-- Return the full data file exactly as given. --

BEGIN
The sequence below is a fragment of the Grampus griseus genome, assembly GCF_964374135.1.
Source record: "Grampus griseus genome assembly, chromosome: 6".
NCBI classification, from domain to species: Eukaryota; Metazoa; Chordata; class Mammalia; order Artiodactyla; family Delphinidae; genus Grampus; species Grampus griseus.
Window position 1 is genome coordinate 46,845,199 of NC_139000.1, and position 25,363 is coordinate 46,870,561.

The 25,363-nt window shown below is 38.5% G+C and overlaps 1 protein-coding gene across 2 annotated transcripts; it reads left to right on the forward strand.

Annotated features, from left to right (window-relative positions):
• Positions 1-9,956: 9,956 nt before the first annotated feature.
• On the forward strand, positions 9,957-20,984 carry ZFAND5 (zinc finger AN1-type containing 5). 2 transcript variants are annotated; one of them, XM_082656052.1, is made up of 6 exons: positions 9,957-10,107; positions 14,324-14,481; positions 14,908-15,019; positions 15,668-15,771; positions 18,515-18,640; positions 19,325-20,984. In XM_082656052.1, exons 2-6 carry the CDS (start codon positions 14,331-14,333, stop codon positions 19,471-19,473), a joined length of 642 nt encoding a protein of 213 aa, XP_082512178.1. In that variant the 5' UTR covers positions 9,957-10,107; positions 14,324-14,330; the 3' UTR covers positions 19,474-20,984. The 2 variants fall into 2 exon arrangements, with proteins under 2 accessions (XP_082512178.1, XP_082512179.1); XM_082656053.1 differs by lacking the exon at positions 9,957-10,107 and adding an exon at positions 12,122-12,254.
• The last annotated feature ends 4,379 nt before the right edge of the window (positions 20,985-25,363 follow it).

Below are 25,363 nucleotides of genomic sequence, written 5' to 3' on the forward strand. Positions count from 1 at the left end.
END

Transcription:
The sequence below is a fragment of the Grampus griseus genome, assembly GCF_964374135.1.
Source record: "Grampus griseus genome assembly, chromosome: 6".
NCBI classification, from domain to species: Eukaryota; Metazoa; Chordata; class Mammalia; order Artiodactyla; family Delphinidae; genus Grampus; species Grampus griseus.
Window position 1 is genome coordinate 46,845,199 of NC_139000.1, and position 25,363 is coordinate 46,870,561.

The 25,363-nt window shown below is 38.5% G+C and overlaps 1 protein-coding gene across 2 annotated transcripts; it reads left to right on the forward strand.

Annotated features, from left to right (window-relative positions):
• Positions 1-9,956: 9,956 nt before the first annotated feature.
• On the forward strand, positions 9,957-20,984 carry ZFAND5 (zinc finger AN1-type containing 5). 2 transcript variants are annotated; one of them, XM_082656052.1, is made up of 6 exons: positions 9,957-10,107; positions 14,324-14,481; positions 14,908-15,019; positions 15,668-15,771; positions 18,515-18,640; positions 19,325-20,984. In XM_082656052.1, exons 2-6 carry the CDS (start codon positions 14,331-14,333, stop codon positions 19,471-19,473), a joined length of 642 nt encoding a protein of 213 aa, XP_082512178.1. In that variant the 5' UTR covers positions 9,957-10,107; positions 14,324-14,330; the 3' UTR covers positions 19,474-20,984. The 2 variants fall into 2 exon arrangements, with proteins under 2 accessions (XP_082512178.1, XP_082512179.1); XM_082656053.1 differs by lacking the exon at positions 9,957-10,107 and adding an exon at positions 12,122-12,254.
• The last annotated feature ends 4,379 nt before the right edge of the window (positions 20,985-25,363 follow it).

Below are 25,363 nucleotides of genomic sequence, written 5' to 3' on the forward strand. Positions count from 1 at the left end.